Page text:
Smith: Time for GOP to govern with results

Smith: Time for GOP to govern with results

January 9th, 2017 by Robin Smith in Opinion Columns

After its introduction and before its withdrawal, House Majority Leader Kevin McCarthy, R-Calif., attempts to explain his party's move to end the independent Office of Government Ethics during a network television interview on Capitol Hill in Washington last week.

Photo by J. Scott Applewhite

Robin Smith

Robin Smith

Photo by Angela Lewis /Times Free Press.

The election cycles of 2006 and 2008 saw the rise of candidates for both chambers of the U.S. Congress, incumbents and new faces alike on the political center-right, who spoke of the urgent need to address several issues.

Among those issues most often cited were reforming illegal immigration, stopping the out-of-control federal spending that has exploded our national debt and the need for tax reform that involves a simpler, fairer method to avoid taxing work and productivity.

In 2010, the election cycle of the GOP included these items, which had not been formally addressed, and added the demand for the repeal of Obamacare, which had passed and was signed into law in March of that year without any Republican input or votes.

Now, 10 years later, those who have run as Republicans hold the majority in the U.S. House, the U.S. Senate and the White House. Let's make this really simple: After the working class uprising in the 2016 election, with public distrust of Washington, D.C., politicians and the media at an all-time high, the clock has started and folks are keeping score.

Last Tuesday, the 115th Congress convened after the oath of office was administered to members of the upper and lower chambers at noon. Hours before, votes taken in the House Republican caucus to dissolve the House Office of Congressional Ethics were nothing short of stupid.

After a decade of promising to get significant reforms passed with excuses each cycle that "the math doesn't add up" in failing to make good on those pledges, the first thing you do is eliminate a body that permits average Americans to file ethics complaints against those entrusted to serve! Really?

After a quick about-face following a social media post by President-elect Donald Trump challenging, "With all that Congress has to work on, do they really have to make the weakening of the independent ethics watchdog ," the House decided there were bigger issues on the agenda.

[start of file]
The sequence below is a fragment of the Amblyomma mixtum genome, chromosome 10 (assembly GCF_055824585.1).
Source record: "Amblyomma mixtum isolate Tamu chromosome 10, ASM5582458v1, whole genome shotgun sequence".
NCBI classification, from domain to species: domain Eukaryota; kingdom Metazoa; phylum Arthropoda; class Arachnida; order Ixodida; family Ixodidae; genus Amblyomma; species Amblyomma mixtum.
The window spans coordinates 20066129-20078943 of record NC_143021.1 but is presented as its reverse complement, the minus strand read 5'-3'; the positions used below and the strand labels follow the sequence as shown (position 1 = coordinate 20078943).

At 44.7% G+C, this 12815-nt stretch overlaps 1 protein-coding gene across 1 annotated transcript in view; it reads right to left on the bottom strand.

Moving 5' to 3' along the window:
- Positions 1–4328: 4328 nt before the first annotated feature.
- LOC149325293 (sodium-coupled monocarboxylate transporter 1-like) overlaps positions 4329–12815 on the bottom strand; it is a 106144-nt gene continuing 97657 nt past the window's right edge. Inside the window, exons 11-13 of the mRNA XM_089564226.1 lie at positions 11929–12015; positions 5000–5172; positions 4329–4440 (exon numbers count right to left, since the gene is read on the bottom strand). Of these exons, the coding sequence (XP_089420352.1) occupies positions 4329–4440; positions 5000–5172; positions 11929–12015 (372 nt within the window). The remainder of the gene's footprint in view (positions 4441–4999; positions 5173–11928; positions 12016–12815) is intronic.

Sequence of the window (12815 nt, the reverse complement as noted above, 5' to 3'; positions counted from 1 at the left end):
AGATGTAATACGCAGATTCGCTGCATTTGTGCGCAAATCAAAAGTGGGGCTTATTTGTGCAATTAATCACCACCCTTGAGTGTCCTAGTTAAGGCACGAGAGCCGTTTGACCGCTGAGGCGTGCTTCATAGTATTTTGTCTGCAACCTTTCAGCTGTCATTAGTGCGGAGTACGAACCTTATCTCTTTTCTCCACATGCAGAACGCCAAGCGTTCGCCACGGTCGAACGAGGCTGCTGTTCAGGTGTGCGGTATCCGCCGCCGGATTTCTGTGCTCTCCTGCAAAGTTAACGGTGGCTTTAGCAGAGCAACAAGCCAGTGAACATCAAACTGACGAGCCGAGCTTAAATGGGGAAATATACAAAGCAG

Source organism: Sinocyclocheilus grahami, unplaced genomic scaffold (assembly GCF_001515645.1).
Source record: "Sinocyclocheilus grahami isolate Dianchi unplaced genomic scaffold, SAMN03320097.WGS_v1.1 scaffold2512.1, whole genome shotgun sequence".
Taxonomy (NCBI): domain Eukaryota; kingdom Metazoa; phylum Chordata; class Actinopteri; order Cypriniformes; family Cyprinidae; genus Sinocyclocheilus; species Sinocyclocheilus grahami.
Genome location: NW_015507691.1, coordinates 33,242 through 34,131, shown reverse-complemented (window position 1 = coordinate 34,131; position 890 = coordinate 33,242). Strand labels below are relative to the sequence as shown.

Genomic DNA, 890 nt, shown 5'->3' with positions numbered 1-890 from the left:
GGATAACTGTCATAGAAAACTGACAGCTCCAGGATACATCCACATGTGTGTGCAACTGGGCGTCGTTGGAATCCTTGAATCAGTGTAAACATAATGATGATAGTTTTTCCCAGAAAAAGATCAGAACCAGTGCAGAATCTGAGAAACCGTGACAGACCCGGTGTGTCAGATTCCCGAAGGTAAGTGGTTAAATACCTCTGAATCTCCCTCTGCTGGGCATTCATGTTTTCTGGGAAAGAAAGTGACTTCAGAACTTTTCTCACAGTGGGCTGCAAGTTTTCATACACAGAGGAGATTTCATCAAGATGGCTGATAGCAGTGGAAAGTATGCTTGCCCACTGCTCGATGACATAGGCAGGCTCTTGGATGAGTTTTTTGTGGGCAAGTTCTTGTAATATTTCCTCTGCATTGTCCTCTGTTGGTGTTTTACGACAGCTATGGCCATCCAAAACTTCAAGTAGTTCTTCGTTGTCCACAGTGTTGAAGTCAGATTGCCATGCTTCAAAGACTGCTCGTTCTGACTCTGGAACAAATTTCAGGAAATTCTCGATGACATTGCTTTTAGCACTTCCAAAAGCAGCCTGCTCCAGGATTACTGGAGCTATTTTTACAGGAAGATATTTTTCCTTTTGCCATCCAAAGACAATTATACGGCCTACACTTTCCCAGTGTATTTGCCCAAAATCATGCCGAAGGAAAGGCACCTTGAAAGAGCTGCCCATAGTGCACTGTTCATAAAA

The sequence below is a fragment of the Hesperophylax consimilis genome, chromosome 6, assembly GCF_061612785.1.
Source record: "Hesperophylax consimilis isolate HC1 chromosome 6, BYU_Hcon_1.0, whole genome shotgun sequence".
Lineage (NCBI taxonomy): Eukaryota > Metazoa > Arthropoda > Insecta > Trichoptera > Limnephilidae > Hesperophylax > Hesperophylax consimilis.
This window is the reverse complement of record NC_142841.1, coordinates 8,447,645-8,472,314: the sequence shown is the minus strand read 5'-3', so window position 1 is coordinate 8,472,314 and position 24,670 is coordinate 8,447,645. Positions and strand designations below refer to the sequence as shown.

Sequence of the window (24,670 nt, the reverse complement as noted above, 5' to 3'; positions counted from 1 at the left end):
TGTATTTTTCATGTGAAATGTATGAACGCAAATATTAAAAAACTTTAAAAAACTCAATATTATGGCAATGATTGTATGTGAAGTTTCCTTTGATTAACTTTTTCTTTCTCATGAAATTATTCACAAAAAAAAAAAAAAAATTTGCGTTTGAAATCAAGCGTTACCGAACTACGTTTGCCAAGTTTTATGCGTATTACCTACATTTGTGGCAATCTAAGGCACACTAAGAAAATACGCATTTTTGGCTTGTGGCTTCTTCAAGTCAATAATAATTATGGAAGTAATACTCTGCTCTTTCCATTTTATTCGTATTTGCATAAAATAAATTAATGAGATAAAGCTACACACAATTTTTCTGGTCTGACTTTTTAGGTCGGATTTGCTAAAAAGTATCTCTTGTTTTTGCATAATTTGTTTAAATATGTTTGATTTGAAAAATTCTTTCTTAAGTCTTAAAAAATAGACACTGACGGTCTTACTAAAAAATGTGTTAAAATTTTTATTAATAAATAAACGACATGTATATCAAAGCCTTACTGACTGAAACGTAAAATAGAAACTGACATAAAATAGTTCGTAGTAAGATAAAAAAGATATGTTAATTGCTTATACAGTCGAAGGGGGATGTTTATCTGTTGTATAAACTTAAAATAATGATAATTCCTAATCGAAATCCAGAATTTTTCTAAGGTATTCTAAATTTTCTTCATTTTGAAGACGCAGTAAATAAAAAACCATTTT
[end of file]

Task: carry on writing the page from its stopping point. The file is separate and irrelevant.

Here, for the GOP majority, is a quick reference guide that itemizes the promises of 2016 and the past:

- Obamacare repeal to end the explosive insurance premium costs and out-of-pocket expenses for patients who dare to use their insurance. It's time for those "free market solutions."

- Legal immigration enforcement with the immediate removal of criminal aliens. The selective enforcement of our laws has created the problem. Enforce those laws on the books or change them.

- Whether it's a flat tax, a fair tax or whatever you call it, the idiocy of taxing productivity means you get less of it. The laboratories of the states prove that individuals and companies move to states with level and fair tax structures.

- Entitlement reform that protects the authentic safety net that is a necessity for temporary assistance but eliminates the generational dependency on a government as a keeper, especially for able-bodied adults.

- Prioritize American interests through national security, immigration law, economic policy and authentically fair trade deals versus the interests of globalists — or more simply, multi-national financiers and companies.

- Identify America's enemies and allies and stand fiercely against the one or firmly with the other for the singular purpose of victory for liberty and freedom.

As one who has worked in a few campaigns, I can say unequivocally that the palpable disgust of the voting public is not a mirage and must be confronted. The 2016 election was a watershed event for politics. Now, there's a demand for results, a fatigue with those who live a separate existence from the consequences of failed policy and selective enforcement of law, and a paradigm shift from the assumption that marketing transcends good policy.

GOP, let's govern.

Robin Smith, a former chairwoman of the Tennessee Republican Party, owns Rivers Edge Alliance.

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